Linked by Thom Holwerda on Mon 11th Feb 2013 15:22 UTC
Mozilla & Gecko clones "'But how is it going to beat Android or iOS?' That's the reaction many people have when I tell them that I am working on Firefox OS, the new mobile operating system from Mozilla. It is a logical reaction. After all, we live in times where every major software company and its mother is releasing a mobile platform, struggling to lure developers into their new proprietary environment, APIs, libraries, etc. And indeed, many of these companies barely make it or don’t make it at all. But Firefox OS will not be directly battling against other mobile platforms. Its main objective is to change the way the world develops mobile apps, and even in the unlikely event that Firefox OS itself disappears in the process, if web-apps become mainstream, it will have succeeded."
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reduz
Member since:
2006-02-25

Everyone and their aunt that pulled out a platform or browser hoped developers would write apps in HTML5. WebOS, Apple, Microsoft. It didn't catch on. Why should it be different for Firefox OS?

Reply Score: 5

moondevil Member since:
2005-07-08

Because most of us old timers have had enough of writing a ton of CSS/JavaScript/HTML hacks to make sites work as requested across all required target browsers.

Write once, hack everywhere is usually my motto in web projects.

Writing native code allows for much fine grain control how the UI works without hacks, even if it may require rewrites of the UI part, while the application kernel is kept the same across OS.

Reply Parent Score: 6

lucas_maximus Member since:
2009-08-18

This rings true.

I spent 4 hours tracking down and finding a pure CSS fix for an IE7 rendering bug today, where tbh my time could have been spent elsewhere.

http://blog.jquery.com/2013/01/14/the-state-of-jquery-2013/

But to the point about cross-browser issues, it’s a complete myth that today’s modern browsers have no differences. Look through the jQuery source code and you’ll see plenty of places where it has to fix, patch, and mask issues in modern browsers; those problems didn’t end with IE8. jQuery 2.0 now has more patches and shims for Chrome, Safari, and Firefox than for Internet Explorer!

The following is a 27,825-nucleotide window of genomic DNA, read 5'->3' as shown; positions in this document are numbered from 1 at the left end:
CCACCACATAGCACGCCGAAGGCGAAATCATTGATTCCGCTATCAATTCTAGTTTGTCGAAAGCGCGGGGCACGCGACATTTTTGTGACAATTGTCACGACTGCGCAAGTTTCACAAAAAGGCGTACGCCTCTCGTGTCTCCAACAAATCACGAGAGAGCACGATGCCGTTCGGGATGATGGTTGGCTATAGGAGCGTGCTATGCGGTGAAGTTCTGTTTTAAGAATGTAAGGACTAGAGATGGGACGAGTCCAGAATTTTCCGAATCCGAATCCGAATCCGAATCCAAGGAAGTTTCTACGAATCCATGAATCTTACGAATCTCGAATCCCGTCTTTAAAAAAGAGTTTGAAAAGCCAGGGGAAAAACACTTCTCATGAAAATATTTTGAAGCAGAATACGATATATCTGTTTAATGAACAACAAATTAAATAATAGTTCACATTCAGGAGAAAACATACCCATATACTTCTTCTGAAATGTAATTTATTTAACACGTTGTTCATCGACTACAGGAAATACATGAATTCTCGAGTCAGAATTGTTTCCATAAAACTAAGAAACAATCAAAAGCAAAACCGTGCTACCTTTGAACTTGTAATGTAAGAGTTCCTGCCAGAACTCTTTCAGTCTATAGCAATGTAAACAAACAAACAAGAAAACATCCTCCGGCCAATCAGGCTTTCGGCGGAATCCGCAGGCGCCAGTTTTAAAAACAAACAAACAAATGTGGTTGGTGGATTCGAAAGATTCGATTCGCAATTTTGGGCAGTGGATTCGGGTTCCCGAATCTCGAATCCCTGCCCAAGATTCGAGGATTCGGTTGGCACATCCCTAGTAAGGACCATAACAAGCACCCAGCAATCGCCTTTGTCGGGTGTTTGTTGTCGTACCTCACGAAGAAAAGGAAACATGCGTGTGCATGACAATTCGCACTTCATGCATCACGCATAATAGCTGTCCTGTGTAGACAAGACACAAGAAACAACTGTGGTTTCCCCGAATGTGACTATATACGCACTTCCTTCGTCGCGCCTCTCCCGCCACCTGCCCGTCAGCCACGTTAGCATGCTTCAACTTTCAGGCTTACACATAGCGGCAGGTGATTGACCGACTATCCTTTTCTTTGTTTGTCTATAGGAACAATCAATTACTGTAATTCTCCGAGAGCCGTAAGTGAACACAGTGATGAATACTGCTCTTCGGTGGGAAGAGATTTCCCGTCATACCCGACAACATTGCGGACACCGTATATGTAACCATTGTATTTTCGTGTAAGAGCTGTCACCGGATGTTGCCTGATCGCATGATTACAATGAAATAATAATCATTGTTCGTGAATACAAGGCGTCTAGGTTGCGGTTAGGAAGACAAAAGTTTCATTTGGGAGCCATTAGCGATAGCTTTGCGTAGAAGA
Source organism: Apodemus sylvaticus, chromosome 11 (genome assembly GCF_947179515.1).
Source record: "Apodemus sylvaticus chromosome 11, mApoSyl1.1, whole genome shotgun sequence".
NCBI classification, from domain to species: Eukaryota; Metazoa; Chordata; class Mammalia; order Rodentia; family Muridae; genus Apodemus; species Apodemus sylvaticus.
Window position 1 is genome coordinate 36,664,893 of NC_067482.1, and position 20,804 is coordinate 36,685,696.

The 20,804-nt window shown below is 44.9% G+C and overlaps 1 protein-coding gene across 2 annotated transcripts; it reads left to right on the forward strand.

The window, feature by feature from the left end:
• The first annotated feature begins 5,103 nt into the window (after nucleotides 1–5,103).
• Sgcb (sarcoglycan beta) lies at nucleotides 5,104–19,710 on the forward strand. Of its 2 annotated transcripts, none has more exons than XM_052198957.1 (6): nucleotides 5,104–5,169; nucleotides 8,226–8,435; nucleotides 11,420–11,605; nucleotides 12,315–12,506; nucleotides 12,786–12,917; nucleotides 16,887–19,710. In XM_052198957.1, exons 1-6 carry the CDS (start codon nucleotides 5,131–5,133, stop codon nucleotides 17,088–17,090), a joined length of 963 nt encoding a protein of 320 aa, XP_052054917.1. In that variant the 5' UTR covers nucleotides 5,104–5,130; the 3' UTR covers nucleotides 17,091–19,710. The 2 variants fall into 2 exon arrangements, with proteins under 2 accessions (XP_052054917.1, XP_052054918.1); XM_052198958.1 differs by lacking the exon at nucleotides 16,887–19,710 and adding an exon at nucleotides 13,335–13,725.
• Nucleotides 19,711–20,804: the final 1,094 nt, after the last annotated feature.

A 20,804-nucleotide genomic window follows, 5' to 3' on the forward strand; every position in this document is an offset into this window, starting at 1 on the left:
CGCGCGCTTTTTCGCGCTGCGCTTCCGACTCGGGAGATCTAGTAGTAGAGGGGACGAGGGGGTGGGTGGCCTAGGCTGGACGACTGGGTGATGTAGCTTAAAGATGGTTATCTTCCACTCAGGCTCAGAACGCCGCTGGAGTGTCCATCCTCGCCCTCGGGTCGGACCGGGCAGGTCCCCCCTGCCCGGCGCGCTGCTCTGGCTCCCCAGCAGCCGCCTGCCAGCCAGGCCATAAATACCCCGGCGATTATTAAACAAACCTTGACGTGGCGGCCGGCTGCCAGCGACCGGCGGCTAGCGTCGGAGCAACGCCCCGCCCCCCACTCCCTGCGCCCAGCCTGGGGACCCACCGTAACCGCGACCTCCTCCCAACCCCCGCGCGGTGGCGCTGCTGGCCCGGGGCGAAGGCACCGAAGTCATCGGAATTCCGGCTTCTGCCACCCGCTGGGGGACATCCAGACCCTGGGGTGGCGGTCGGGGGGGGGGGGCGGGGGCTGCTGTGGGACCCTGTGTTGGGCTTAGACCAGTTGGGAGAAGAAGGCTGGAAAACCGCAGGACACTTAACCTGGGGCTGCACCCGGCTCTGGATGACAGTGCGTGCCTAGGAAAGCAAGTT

They are referring to modern IE rather those that are becoming legacy rather quickly. But the point is quite clear, the jQuery team obviously have to put a lot of resources into making sure that their library works the same across each browser.

Edited 2013-02-11 21:17 UTC

Reply Parent Score: 6

WorknMan Member since:
2005-11-13

Because most of us old timers have had enough of writing a ton of CSS/JavaScript/HTML hacks to make sites work as requested across all required target browsers.

Write once, hack everywhere is usually my motto in web projects.


HA! Yeah, people keep touting how HTML5 is going to take over the world, and we see how well that worked for Facebook, they wrote a mobile app in HTML5 that sucked so much ass, they switched to native apps on iOS and Android. I'm not a web developer, but even some of the most BASIC web pages I've written for myself to run on phones look completely different on Android, depending on which web browser I'm using (stock, Firefox, Chrome, etc).

I think Firefox OS has identified a real problem - having to code native apps for different platforms is a pain. But I don't think HTML5 is the right solution. Not to say that there's a better one right now that I know of, but we should be in pursuit of something better, instead of just going with something that's half-assed, and hope it won't suck so much in 5-10 years.

Reply Parent Score: 4